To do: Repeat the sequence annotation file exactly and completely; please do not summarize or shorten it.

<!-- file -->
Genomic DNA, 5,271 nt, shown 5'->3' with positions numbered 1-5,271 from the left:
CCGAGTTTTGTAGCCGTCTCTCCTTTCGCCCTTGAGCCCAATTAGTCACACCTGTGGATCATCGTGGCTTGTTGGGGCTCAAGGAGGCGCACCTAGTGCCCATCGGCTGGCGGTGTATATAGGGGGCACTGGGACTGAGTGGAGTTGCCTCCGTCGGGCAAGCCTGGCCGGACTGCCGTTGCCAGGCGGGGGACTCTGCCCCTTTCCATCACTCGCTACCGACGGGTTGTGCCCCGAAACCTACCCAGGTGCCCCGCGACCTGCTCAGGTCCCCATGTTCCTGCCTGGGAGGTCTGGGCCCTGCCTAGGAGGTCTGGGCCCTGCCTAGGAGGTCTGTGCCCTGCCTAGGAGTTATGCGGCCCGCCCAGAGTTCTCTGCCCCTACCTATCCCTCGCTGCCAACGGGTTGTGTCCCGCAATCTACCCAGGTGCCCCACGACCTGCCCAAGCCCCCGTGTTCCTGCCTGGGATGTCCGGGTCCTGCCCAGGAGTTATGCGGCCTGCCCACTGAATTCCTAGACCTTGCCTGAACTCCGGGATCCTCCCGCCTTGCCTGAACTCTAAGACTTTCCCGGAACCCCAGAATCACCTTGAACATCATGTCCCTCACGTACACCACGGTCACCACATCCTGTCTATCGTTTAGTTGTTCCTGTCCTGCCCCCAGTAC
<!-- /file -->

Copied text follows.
Genomic DNA, 5,271 nt, shown 5'->3' with positions numbered 1-5,271 from the left:
CCGAGTTTTGTAGCCGTCTCTCCTTTCGCCCTTGAGCCCAATTAGTCACACCTGTGGATCATCGTGGCTTGTTGGGGCTCAAGGAGGCGCACCTAGTGCCCATCGGCTGGCGGTGTATATAGGGGGCACTGGGACTGAGTGGAGTTGCCTCCGTCGGGCAAGCCTGGCCGGACTGCCGTTGCCAGGCGGGGGACTCTGCCCCTTTCCATCACTCGCTACCGACGGGTTGTGCCCCGAAACCTACCCAGGTGCCCCGCGACCTGCTCAGGTCCCCATGTTCCTGCCTGGGAGGTCTGGGCCCTGCCTAGGAGGTCTGGGCCCTGCCTAGGAGGTCTGTGCCCTGCCTAGGAGTTATGCGGCCCGCCCAGAGTTCTCTGCCCCTACCTATCCCTCGCTGCCAACGGGTTGTGTCCCGCAATCTACCCAGGTGCCCCACGACCTGCCCAAGCCCCCGTGTTCCTGCCTGGGATGTCCGGGTCCTGCCCAGGAGTTATGCGGCCTGCCCACTGAATTCCTAGACCTTGCCTGAACTCCGGGATCCTCCCGCCTTGCCTGAACTCTAAGACTTTCCCGGAACCCCAGAATCACCTTGAACATCATGTCCCTCACGTACACCACGGTCACCACATCCTGTCTATCGTTTAGTTGTTCCTGTCCTGCCCCCAGTAC